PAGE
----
Once again, the film (based on Brashares’ fourth “Sisterhood” novel, “Forever in Blue: The Fourth Summer of the Sisterhood”) follows the misadventures of a group of lifelong friends--shy and sweet Lena (Alexis Bledel), headstrong and impulsive Bridget (Blake Lively), outgoing and artistic Carmen (America Ferrara) and cynical and surly Tibby (Amber Tamblyn)--and the magical pair of jeans that they share (which fit them all perfectly despite their different body types) as they prepare for another summer in which they will be separated from each other. Lena, who is nursing a broken heart since a recent trip to Greece for a funeral has revealed that her beloved Kostas (Michael Rady) has gotten married and is about to become a father, is off to the Rhode Island School of Design to work on her figure studies. Bridget, whose tense home life with her father (the result of her mother‘s suicide a few years earlier) has not been eased by her departure to Brown, is off to Turkey to take part in an archaeological dig run by the eminent professor Nasrin Mehani (Shohreh Aghdashloo). Carmen, who is already on edge because of the remarriage of her mother (Rachel Ticotin) and the imminent arrival of Mom’s new baby, has been invited by Julia (Rachel Nichols), the queen bee of the Yale theater department where she works behind the scenes, to come with her to Vermont to a summer theater camp to help out with a production of Shakespeare’s “The Winter’s Tale.” As for Tibby, who is attending film school at NYU (yeah, no state schools for these gals), she is forced to stay in the city and take summer school because she blew her screenwriting class--she was assigned to write a romantic comedy and since she’s a cynic (the kind who helpfully reminds you of that fact every five minutes or so), hers ended with the couple breaking up and it was deemed unacceptable (I guess this means that “Annie Hall” is no longer on the curriculum at NYU, of all places)--while working in a funky video store (that seems to carry far more VHS than you might ordinarily find in 2008) that allows her to be all cynical with the customers until they run fleeing for the relative peace and comfort of their nearest Schlockbuster Video.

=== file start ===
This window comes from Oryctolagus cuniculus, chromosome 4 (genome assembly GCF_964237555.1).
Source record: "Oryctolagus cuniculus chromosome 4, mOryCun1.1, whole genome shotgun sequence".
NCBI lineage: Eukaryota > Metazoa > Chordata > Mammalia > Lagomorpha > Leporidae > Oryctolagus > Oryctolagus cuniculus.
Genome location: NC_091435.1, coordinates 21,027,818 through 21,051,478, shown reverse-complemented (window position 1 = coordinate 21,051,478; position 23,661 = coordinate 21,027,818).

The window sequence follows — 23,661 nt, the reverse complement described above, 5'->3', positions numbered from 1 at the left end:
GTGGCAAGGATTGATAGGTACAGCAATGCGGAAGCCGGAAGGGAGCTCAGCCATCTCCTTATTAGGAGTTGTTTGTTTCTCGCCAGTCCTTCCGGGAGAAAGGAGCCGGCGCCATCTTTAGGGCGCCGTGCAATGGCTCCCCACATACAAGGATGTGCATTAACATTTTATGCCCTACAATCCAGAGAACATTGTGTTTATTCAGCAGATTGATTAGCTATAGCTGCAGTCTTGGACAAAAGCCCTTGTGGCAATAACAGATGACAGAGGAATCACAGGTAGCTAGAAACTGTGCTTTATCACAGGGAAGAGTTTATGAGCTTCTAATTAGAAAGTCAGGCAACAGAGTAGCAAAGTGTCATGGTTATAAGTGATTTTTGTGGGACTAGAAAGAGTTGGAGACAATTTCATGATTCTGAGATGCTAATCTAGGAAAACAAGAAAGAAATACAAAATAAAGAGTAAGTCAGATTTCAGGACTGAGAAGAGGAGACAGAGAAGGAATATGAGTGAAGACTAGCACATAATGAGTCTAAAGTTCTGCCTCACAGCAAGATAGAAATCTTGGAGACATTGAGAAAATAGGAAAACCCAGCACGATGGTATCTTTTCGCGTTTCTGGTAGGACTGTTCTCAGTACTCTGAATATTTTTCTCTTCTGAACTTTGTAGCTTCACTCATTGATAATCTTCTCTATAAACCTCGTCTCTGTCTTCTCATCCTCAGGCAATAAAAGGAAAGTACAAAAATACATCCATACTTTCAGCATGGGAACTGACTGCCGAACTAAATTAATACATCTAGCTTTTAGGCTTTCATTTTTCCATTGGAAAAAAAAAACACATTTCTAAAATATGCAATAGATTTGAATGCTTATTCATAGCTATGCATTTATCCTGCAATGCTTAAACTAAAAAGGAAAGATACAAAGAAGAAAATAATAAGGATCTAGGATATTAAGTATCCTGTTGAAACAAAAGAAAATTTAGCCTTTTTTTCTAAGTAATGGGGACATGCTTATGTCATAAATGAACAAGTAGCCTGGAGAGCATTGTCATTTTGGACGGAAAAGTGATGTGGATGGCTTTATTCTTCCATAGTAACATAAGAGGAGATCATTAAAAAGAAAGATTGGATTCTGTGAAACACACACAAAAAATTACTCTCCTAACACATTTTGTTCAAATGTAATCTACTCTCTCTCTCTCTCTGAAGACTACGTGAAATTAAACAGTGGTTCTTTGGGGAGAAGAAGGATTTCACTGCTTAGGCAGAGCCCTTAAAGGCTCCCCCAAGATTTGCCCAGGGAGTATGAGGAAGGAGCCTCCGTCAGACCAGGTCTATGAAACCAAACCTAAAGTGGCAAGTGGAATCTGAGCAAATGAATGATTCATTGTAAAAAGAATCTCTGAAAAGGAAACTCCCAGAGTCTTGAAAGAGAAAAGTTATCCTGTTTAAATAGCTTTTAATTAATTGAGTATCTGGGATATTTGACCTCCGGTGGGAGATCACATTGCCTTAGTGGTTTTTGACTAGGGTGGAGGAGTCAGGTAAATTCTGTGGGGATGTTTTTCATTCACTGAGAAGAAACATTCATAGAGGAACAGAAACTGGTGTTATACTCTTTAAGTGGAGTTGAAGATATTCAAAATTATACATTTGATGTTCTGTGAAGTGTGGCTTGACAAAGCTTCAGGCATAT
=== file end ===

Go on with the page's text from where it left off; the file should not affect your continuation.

Of course, no one would pay good money to see our heroines going through the motions of slow and uneventful summers and before long, each one is rocked by some kind of crisis or another. Lena finds herself falling for Leo (Jesse Williams), a classroom figure model who looks like a dream, yearns of being a serious artist (though the major work that he displays appears to be a portrait of Doctor Manhattan) and cooks meals that are so lavish and sumptuous that even Martha Stewart would bow down to him and beg for the recipe,(of course, he doesn’t need a recipe--it is all freestyle with him because that is just the kind of hunk he is) and just when things seem to be going perfectly, Kostas pops up out of nowhere with some shocking news of his own. Having discovered a cache of letters written to her by her long-lost maternal grandmother that were hidden away by her father, Bridget impulsively decides to abandon the dig and jet off to Alabama to meet the grandmother (Blythe Danner) whom she hasn’t seen since she was six and has absolutely no memory of. In Vermont, Carmen is goaded into trying out for a role in “The Winter’s Tale” by hunky star Ian (Tom Wisdom) and, to her shock and Julie’s horror, the director (Kyle MacLachlan) inexplicably casts her in the lead role of Perdita while sticking Julie with the less-than-secondary part of Dorcos. As for the bitter and hateful Tibby, her attempts to be the next Nora Ephron are put to the side when she is relieved of her virginity by her ultra-sweet, ultra-kind and presumably ultra-patient boyfriend Brian (Leonardo Nam) and finds herself in the midst of a pregnancy scare literally sixteen seconds after the deed is done. As a result, she kicks Brian to the curb, feels miserable that no one shares her pain and then feels really miserable when she realizes that she made a mistake only to find out that he is now dating Lena’s younger sister, Effie (Lucy Hale).